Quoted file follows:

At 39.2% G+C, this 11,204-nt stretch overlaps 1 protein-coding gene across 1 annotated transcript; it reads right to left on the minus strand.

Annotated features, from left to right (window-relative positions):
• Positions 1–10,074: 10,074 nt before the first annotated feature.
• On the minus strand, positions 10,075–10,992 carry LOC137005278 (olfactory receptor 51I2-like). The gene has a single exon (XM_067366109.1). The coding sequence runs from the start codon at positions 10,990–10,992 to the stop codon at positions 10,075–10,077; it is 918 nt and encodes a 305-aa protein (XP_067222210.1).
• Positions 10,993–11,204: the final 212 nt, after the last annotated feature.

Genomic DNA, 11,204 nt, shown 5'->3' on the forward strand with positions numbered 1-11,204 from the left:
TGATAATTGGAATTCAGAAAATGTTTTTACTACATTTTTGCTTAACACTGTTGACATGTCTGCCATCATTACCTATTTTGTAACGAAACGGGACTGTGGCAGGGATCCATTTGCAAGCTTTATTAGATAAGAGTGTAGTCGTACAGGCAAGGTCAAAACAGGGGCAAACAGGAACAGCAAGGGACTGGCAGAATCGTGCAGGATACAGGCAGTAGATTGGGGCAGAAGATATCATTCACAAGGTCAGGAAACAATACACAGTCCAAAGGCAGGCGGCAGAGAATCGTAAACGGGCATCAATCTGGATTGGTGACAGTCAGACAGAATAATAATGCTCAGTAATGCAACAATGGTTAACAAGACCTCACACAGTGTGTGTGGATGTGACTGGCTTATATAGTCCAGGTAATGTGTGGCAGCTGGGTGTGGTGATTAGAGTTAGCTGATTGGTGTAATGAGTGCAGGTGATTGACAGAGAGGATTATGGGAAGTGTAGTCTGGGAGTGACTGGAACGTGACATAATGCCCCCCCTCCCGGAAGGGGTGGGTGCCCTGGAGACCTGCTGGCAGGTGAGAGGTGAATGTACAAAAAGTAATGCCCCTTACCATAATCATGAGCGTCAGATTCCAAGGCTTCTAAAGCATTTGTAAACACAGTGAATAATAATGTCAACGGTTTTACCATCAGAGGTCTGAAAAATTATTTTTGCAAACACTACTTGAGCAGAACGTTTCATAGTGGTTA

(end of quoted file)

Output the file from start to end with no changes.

At 39.2% G+C, this 11,204-nt stretch overlaps 1 protein-coding gene across 1 annotated transcript; it reads right to left on the minus strand.

Annotated features, from left to right (window-relative positions):
• Positions 1–10,074: 10,074 nt before the first annotated feature.
• On the minus strand, positions 10,075–10,992 carry LOC137005278 (olfactory receptor 51I2-like). The gene has a single exon (XM_067366109.1). The coding sequence runs from the start codon at positions 10,990–10,992 to the stop codon at positions 10,075–10,077; it is 918 nt and encodes a 305-aa protein (XP_067222210.1).
• Positions 10,993–11,204: the final 212 nt, after the last annotated feature.

Genomic DNA, 11,204 nt, shown 5'->3' on the forward strand with positions numbered 1-11,204 from the left:
TGATAATTGGAATTCAGAAAATGTTTTTACTACATTTTTGCTTAACACTGTTGACATGTCTGCCATCATTACCTATTTTGTAACGAAACGGGACTGTGGCAGGGATCCATTTGCAAGCTTTATTAGATAAGAGTGTAGTCGTACAGGCAAGGTCAAAACAGGGGCAAACAGGAACAGCAAGGGACTGGCAGAATCGTGCAGGATACAGGCAGTAGATTGGGGCAGAAGATATCATTCACAAGGTCAGGAAACAATACACAGTCCAAAGGCAGGCGGCAGAGAATCGTAAACGGGCATCAATCTGGATTGGTGACAGTCAGACAGAATAATAATGCTCAGTAATGCAACAATGGTTAACAAGACCTCACACAGTGTGTGTGGATGTGACTGGCTTATATAGTCCAGGTAATGTGTGGCAGCTGGGTGTGGTGATTAGAGTTAGCTGATTGGTGTAATGAGTGCAGGTGATTGACAGAGAGGATTATGGGAAGTGTAGTCTGGGAGTGACTGGAACGTGACATAATGCCCCCCCTCCCGGAAGGGGTGGGTGCCCTGGAGACCTGCTGGCAGGTGAGAGGTGAATGTACAAAAAGTAATGCCCCTTACCATAATCATGAGCGTCAGATTCCAAGGCTTCTAAAGCATTTGTAAACACAGTGAATAATAATGTCAACGGTTTTACCATCAGAGGTCTGAAAAATTATTTTTGCAAACACTACTTGAGCAGAACGTTTCATAGTGGTTA